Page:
n the early 1960’s, Susanna Valenti, otherwise known as Tito, created a refuge for transvestites on 150 acres in the Catskills.
THERE was a pilot and a businessman, an accountant, a librarian and a pharmacologist. There was a newspaper publisher, and a court translator. By day, they were the men in the gray flannel suits, but on the weekends, they were Felicity, Cynthia, Gail, Sandy, Fiona, Virginia and Susanna. It was the dawn of the 1960’s, yet they wore their late 50’s fashions with awkward pride: the white gloves, the demure dresses and low heels, the stiff wigs. Many were married with children, or soon would be. In those pre-Judith Butler, pre-Phil Donahue days, when gender was more tightly tethered to biology, these men’s “gender migrations,” or “gender dysphoria,” as the sociologists began to call cross-dressing, might cost them their marriages, their jobs, their freedom.
And so they kept their feminine selves hidden, except for weekends at Casa Susanna, a slightly run-down bungalow camp in Hunter, N.Y., that was the only place where they could feel at home.
Decades later, when Robert Swope, a gentle punk rocker turned furniture dealer, came across their pictures — a hundred or so snapshots and three photo albums in a box at the 26th Street flea market in Manhattan — he knew nothing about their stories, or Casa Susanna, beyond the obvious: here was a group of men dressed as women, beautiful and homely, posing with gravity, happiness and in some cases outright joy. They were playing cards, eating dinner, having a laugh. They didn’t look campy, like drag queens vamping it up as Diana Ross or Cher; they looked like small-town parishioners, like the lady next door, or your aunt in Connecticut.
Mr. Swope was stunned by the pictures and moved by the mysterious world they revealed. He and his partner, Michel Hurst, gathered them into a book, “Casa Susanna,” which was published by Powerhouse Books in 2005 and reissued last spring, and which became an instant sensation, predictably, in the worlds of fashion and design. Paul Smith stores sold it, as did the SoHo design store and gallery Moss, which made a Christmas diorama of a hundred copies last year. Last month, you might have seen it in the hands of a child-size mannequin in the Marc Jacobs store on Bleecker Street.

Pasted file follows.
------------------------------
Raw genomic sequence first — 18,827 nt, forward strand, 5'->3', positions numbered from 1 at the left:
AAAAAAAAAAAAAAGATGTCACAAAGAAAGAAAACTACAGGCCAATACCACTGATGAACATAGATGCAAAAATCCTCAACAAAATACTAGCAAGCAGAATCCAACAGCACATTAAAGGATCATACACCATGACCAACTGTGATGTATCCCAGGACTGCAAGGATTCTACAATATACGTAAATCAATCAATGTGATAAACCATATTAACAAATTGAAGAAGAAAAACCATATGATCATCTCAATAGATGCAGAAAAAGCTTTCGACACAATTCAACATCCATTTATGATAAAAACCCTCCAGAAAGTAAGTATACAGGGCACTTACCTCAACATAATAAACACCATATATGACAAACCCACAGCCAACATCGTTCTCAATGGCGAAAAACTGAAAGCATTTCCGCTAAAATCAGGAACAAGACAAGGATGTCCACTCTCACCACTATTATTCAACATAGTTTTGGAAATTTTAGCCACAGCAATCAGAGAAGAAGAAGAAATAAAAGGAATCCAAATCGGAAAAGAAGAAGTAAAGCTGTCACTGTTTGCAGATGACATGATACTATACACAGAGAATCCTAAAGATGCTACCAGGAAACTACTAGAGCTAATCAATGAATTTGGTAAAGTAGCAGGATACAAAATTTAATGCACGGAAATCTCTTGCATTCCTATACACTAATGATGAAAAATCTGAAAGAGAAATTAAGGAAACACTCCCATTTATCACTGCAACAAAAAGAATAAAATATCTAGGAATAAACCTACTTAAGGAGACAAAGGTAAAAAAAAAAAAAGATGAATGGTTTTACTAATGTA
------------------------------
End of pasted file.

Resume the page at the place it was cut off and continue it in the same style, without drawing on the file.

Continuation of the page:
But it was only after the book’s publication that Mr. Swope and Mr. Hurst began to learn the story of Casa Susanna, first called the Chevalier d’Eon resort, for an infamous 18th-century cross-dresser and spy, and only in recent months, as they have begun working on a screenplay about the place, that they have come to know some of its survivors.
“At first, I didn’t want to know more,” Mr. Swope said. “I didn’t want to find out that the stories turned out to be tragedies.”
But the publication of the book has drawn former Casa Susanna guests out, and it turns out that their stories, like most, have equal measures of tragic and comic endings. Some are still being told.
Robert Hill, a doctoral candidate in the American studies program at the University of Michigan who is completing his dissertation on heterosexual transvestism in post-World War II America, came across Mr. Swope and Mr. Hurst’s book by accident in a Borders last year, reached out to them through their publisher, and sketched in many of the details.
Casa Susanna was owned by Susanna herself — the court translator, otherwise known as Tito Valenti — and Valenti’s wife, Marie, who conveniently ran a wig store on Fifth Avenue and was happy to provide makeover lessons and to cook for the weekend guests. It was a place of cultivated normalcy, where Felicity, Cynthia, Gail, Fiona and the others were free to indulge their radical urges to play Scrabble in a dress, trade makeup tips or walk in heels in the light of day.
“These men had one foot in the mainstream and the other in the margins,” Mr. Hill said the other day. “I’m fascinated by that position and their paradox, which is that the strict gender roles of the time were both the source of their anxiety and pain, and also the key to escaping that pain.”
What still moves Murray Moss, the impresario behind Moss the store, about the images in the book is their ordinariness. “You think of man dressed as woman and you think extremes: it’s kabuki, Elizabethan theater, Lady Macbeth,” he said. “It’s also sexual. But these aren’t sexual photos. The idea that they formed a secret society just to be ... ordinary. It’s like a mirror held up to convention. It’s not what you would expect. It’s also not pathetic. Everybody looks so happy.”
At first, Casa Susanna was a thrilling place, said Sandy, a divorced businessman, “because whatever your secret fantasies were you were meeting other people who had similar ones and you realized, ‘I might be different but I’m not crazy.’ ” Now 67 and living in the Northeast, he hasn’t cross-dressed for decades, and asked that his identifying details be veiled. He was a graduate student in 1960, he said, living in New York and visiting Casa Susanna on the weekends.